The Story of Money

_The Story of Money_ is the title of a comic book that my son brought home from school the other day. Fearing something like _Lighthouse_ I quickly confiscated it for inspection purposes. First I was happy because it looked educationally worthwhile. Then I was dismayed because the back page has a glossary with words like fungibility and reserve requirements - clearly too much for a 2nd grader. Then I was even more dismayed as I started to read - the colors are rather lurid, the overdrawn pictures, the protagonist complete with bad bowl cut, and dialog like, "So, barter is time-consuming; in fact it's prohibitively time-consuming." I finally came around to happy again because: 1. It's full of bad puns and campy humor, 2. It's educational, 3. My son was actually somewhat interested, 4. I was somewhat interested, 5. Fiscal Flash and Monetary Man (keep reading, this is a sequitur).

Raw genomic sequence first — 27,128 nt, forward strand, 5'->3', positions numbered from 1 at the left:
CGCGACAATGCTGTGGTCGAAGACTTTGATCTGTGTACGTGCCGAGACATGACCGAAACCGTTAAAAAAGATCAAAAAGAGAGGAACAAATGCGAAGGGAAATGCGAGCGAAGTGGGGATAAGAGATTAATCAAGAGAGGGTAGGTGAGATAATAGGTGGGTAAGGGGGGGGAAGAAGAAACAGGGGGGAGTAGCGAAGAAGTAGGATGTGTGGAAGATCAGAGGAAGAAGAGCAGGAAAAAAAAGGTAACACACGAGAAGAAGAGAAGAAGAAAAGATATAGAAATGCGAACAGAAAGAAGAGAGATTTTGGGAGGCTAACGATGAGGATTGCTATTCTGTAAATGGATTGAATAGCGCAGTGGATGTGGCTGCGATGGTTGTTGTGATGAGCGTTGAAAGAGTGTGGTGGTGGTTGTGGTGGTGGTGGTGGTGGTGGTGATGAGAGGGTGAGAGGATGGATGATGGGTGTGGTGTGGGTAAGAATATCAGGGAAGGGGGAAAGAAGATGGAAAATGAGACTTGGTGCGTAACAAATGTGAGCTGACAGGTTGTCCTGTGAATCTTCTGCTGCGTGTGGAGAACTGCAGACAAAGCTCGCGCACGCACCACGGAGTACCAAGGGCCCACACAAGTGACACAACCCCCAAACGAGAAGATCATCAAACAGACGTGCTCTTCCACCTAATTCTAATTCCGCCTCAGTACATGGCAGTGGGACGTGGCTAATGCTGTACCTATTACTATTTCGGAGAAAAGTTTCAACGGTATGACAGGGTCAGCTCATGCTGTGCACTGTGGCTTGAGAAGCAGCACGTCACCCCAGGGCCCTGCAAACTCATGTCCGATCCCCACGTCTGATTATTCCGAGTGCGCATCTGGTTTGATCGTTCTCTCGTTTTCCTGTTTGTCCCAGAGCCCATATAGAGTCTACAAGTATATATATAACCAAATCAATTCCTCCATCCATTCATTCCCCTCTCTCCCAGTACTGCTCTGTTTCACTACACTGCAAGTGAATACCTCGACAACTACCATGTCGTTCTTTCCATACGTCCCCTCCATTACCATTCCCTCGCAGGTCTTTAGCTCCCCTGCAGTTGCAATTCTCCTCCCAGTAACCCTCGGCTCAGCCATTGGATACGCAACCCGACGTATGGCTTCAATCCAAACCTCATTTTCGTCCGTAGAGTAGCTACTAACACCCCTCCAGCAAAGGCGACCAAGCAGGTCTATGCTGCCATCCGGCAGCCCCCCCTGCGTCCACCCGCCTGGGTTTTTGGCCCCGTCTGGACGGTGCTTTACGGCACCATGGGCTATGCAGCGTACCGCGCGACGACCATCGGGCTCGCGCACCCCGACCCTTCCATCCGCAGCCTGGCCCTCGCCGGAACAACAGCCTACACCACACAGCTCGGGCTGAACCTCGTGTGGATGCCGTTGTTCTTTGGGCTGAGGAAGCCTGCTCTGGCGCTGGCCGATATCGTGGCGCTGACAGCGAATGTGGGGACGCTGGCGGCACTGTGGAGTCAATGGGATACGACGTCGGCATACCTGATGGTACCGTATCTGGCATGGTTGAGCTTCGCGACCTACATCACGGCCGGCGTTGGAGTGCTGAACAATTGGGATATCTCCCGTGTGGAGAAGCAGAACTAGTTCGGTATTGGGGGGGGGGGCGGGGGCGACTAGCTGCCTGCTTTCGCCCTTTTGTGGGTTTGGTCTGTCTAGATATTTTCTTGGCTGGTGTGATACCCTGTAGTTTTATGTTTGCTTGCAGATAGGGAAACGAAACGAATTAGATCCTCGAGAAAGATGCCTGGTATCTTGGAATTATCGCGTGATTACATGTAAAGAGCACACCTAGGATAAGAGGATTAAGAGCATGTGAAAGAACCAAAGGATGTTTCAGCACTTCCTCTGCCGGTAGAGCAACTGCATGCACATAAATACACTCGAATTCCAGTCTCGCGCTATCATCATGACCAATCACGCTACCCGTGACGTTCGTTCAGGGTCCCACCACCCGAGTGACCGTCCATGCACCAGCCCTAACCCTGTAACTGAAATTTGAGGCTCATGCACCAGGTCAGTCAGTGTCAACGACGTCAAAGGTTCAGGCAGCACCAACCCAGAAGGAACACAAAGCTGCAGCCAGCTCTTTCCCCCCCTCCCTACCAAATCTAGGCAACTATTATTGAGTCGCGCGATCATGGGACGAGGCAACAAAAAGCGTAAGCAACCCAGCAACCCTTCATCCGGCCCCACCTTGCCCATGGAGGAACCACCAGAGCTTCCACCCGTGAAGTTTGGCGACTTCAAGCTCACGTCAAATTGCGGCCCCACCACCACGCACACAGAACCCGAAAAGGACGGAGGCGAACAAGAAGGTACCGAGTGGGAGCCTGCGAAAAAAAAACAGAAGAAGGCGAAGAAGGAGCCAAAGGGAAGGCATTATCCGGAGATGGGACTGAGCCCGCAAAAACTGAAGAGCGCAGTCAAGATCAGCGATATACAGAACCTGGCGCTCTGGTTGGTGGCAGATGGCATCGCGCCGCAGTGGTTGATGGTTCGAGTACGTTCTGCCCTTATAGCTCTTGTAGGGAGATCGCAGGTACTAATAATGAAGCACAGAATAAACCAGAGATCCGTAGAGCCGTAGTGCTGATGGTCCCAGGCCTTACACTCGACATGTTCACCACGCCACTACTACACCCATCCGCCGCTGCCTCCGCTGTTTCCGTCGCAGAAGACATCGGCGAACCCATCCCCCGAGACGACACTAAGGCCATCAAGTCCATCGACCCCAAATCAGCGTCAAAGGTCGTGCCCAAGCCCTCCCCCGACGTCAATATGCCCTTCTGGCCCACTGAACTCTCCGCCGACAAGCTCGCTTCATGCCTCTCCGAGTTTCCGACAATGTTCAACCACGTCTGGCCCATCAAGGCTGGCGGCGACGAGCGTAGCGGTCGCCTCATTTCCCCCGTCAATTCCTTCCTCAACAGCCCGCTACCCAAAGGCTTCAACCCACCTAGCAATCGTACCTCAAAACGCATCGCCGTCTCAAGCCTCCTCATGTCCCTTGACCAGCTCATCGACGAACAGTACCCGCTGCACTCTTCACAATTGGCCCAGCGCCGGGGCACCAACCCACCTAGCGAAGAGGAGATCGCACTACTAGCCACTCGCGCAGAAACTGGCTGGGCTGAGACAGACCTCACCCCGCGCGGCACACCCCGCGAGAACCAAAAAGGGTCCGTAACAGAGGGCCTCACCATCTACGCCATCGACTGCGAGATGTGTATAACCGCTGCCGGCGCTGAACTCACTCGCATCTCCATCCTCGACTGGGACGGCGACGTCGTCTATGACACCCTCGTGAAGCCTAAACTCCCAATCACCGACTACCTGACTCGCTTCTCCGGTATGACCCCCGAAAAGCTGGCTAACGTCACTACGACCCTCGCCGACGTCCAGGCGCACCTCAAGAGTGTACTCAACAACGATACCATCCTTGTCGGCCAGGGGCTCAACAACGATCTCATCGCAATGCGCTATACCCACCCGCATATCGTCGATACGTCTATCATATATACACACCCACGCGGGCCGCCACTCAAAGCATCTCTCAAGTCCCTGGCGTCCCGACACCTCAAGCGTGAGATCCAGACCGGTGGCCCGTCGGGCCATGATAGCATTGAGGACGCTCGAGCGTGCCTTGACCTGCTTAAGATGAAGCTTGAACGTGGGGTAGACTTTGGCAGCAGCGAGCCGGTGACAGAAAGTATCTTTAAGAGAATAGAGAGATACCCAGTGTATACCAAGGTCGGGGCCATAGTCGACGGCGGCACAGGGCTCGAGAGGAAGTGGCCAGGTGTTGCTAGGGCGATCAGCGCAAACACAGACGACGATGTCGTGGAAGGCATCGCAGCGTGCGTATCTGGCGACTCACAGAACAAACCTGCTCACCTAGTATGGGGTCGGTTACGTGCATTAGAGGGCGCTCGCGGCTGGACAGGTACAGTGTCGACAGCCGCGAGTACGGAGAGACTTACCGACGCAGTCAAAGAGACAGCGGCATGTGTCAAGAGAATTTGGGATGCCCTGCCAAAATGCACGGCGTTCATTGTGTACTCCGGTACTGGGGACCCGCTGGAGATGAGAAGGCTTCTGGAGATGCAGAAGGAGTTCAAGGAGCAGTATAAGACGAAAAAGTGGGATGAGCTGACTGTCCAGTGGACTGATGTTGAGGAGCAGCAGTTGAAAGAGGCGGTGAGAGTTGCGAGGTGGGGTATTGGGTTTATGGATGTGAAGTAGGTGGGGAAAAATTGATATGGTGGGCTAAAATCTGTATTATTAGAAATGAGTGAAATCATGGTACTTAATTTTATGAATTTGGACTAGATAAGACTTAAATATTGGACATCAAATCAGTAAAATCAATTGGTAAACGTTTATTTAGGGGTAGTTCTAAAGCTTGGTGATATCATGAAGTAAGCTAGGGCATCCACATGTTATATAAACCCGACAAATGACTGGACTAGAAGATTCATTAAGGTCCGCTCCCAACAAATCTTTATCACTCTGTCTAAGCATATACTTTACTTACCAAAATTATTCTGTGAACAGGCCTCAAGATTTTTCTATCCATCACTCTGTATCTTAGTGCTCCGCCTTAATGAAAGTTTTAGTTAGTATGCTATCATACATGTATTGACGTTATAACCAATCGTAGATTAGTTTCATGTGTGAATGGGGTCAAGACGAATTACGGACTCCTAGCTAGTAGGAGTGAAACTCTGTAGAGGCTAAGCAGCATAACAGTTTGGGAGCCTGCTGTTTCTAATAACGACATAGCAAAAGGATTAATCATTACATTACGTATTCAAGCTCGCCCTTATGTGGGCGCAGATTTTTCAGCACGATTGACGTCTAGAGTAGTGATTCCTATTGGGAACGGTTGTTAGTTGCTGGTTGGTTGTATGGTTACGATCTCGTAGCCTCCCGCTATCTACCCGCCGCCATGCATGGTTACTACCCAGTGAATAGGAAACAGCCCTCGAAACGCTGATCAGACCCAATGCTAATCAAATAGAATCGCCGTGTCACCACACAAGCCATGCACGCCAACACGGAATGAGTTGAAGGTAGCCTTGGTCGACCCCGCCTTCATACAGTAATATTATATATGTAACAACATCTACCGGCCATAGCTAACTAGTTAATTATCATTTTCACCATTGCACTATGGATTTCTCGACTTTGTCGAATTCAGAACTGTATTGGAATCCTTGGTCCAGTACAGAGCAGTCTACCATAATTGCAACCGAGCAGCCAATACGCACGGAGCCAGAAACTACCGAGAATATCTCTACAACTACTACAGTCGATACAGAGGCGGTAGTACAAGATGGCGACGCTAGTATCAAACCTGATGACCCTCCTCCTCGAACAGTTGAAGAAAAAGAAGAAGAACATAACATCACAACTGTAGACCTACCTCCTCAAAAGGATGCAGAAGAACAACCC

It turns out that the comic is published by the Federal Reserve Bank of New York, along with 11 other comic books!! Now you too can own _The Story of Monetary Policy_, _Once Upon a Dime_, and other childrens' classics.


Fiscal Flash and Monetary Man were my first exposure to the zany world of economics comics, back when I was a wee lad of 12 or so. My father used them one quarter to teach a short segment of Econ 101. We produced an audio track on cassette where I voiced the part of a trusty sidekick to Fiscal Flash. This accompanied 35mm slide projections of the comic book pages on the classroom wall. I'm sure that it would be frightfully embarrassing to hear myself today, but I think that the audio tape has gone the way of FF and MM themselves, who have disappeared so completely that they aren't even googleable.

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